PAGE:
My read on the speech
I went to play golf this morning rather than listen to the Bernankster. After all, I knew what he was going to say. I read about the speech in the Wall Street Journal a day before.
I (and many others) have made note of the fact that the WSJ's crack reporter, Jon Hilsenrath, is the mouthpiece for Big Ben. This is what Jon said had to say last night. Do you think he talked to Bernanke before he wrote this? (15 hours before speech time)
Federal Reserve Chairman Ben Bernanke isn't likely to break much new monetary-policy ground in his Jackson Hole speech Friday
To be sure, a number of others who have a public view on Fed policy also commented that the speech from the Chairman would bring nothing new. But the consistency of Hilsenrath's words and Bernanke's actions is no coincidence.
If you believe that Hilsenrath gets the whisper from Ben, then you might want to consider what Jon had to say after the speech was delivered:
Fed policy makers will be discussing their options at a September policy meeting which has been expanded to two days instead of one to explore whether the Fed should do more.
Jon then quotes from the speech:
“The committee is prepared to employ its tools as appropriate to promote a stronger economic recovery.”
Then Jon tips Bernanke's next move:
it is worth remembering, when the Fed has said it is prepared to act during this long-running economic crisis, it generally has acted.
Bernanke is tipping his hand (via Jon) in order to prepare the market for what is to come in a few weeks. This is a heads up to the insiders that more monetary gas is in the works. The stock market's first reaction to today's non-event was to sell off hard. But after the word got around that this was just a delay (and a short one at that) stocks caught a bid. Basically, the plan by Bernanke to leak his intentions worked.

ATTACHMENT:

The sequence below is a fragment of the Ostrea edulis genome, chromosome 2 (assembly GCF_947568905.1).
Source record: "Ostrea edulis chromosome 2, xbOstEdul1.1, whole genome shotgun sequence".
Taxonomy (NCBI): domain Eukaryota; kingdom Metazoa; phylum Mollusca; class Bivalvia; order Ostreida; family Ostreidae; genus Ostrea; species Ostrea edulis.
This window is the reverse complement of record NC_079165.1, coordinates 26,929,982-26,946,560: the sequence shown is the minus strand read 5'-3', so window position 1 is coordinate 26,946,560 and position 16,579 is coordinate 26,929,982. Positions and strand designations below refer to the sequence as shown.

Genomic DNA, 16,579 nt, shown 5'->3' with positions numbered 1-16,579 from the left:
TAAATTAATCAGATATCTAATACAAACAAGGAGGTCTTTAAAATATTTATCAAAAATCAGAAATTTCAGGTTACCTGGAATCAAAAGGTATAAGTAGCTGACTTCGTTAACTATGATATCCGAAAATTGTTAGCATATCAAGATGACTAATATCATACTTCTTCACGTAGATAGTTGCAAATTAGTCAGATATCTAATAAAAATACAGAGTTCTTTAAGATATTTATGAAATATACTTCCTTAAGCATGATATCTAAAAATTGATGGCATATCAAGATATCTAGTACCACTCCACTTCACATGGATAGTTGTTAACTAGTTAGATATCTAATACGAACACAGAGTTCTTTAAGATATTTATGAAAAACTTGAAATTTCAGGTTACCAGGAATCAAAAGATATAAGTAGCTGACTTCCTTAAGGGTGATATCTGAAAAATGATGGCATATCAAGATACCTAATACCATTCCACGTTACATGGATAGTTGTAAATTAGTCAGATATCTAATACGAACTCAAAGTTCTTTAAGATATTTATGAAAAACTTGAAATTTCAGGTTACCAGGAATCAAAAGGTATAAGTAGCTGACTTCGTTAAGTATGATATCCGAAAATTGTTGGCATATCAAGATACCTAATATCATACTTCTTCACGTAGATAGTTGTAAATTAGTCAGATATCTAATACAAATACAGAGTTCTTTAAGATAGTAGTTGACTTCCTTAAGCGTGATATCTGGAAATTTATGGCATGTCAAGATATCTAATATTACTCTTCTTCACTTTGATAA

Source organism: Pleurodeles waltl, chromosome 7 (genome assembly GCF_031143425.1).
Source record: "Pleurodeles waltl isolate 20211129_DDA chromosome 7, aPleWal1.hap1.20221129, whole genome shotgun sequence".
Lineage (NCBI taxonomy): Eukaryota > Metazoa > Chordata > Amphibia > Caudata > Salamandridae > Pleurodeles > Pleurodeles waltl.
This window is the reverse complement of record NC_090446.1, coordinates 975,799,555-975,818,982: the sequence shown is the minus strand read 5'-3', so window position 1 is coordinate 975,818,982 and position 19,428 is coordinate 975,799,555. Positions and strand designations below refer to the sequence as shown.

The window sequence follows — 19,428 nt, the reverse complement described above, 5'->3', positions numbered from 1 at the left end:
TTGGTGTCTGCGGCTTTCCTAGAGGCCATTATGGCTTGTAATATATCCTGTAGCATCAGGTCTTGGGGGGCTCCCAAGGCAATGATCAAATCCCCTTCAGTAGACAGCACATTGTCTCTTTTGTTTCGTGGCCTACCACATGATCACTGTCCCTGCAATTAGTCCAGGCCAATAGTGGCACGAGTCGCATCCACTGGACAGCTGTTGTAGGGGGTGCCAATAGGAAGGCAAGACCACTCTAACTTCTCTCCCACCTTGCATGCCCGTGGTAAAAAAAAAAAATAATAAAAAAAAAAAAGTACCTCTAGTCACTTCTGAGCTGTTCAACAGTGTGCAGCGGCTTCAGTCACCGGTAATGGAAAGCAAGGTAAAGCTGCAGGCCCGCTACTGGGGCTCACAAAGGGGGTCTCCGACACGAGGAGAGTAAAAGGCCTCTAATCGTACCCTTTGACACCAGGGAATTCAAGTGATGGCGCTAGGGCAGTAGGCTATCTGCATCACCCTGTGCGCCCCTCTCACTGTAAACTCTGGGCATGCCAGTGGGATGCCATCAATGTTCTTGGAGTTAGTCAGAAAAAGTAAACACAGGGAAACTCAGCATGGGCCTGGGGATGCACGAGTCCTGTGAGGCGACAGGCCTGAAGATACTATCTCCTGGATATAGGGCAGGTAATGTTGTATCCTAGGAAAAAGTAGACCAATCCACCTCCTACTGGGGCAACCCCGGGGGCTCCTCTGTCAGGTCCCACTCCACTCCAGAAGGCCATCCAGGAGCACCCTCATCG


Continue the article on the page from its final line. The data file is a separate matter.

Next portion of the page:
I think there are two reasons that Bernanke chose not to announce policy changes at Jackson Hole:
I) He wants it to look to the world (and a few Republican politicians) as if the Fed's actions are being done only after deep deliberation and discussion. That is why the next meeting has been changed to a two-day format.
There will be a two-day circus of Fed Governors looking very serious. But that is just for the TV audience. This is Ben's show. He has the votes. He is steering the ship. The decisions have already been made. Ben's going to do something on 9/21.
II) Ben had to put off announcing more monetary oomph today because there is something that has to happen first. There has to be something that comes out of the EU before Bernanke makes his next move.
I'm not sure what happens next in Europe. I'm of the opinion that something needs to be done, and it needs to be done quickly.
There are a number of things that the ECB could do. They could (1) significantly expand their effort at QE (the number starts at E 1 trillion). They could (2) drop official lending rates close to zero. They could (3) agree to issue E bonds.
Some combination of those actions would buy some more time. The problem is that all of those steps have been discussed and pretty much firmly rejected. There is a fourth option. The strong hands in the EU could give in to the markets and let some of the PIIGS (starting with Greece) float on their own. This option has also been previously rejected.
I think it is time for serious consideration for this. I can't think of a single person who has a voice in these matters that actually believes that Greece can be saved with more debt. We shall see, possibly as soon as Sunday night.
Yet another option is to get the US Fed into the picture with dramatic draw-downs on existing USD swap lines (Starts with $500 Billion). This is another possibility for this weekend or next.
My last point is one that I have made many times before, but feel obligated to repeat.
I flat out hate that this Fed is conducting monetary policy through leaks, a wink and a nod and innuendo.
There is far too much at stake to make a circus out of the process. It feels like we should just put up a tent, because a three-ring circus is what we are getting non-stop. And Bernanke is the strong man in the middle ring.
The following article is from one of our external contributors. It does not represent the opinion of Benzinga and has not been edited.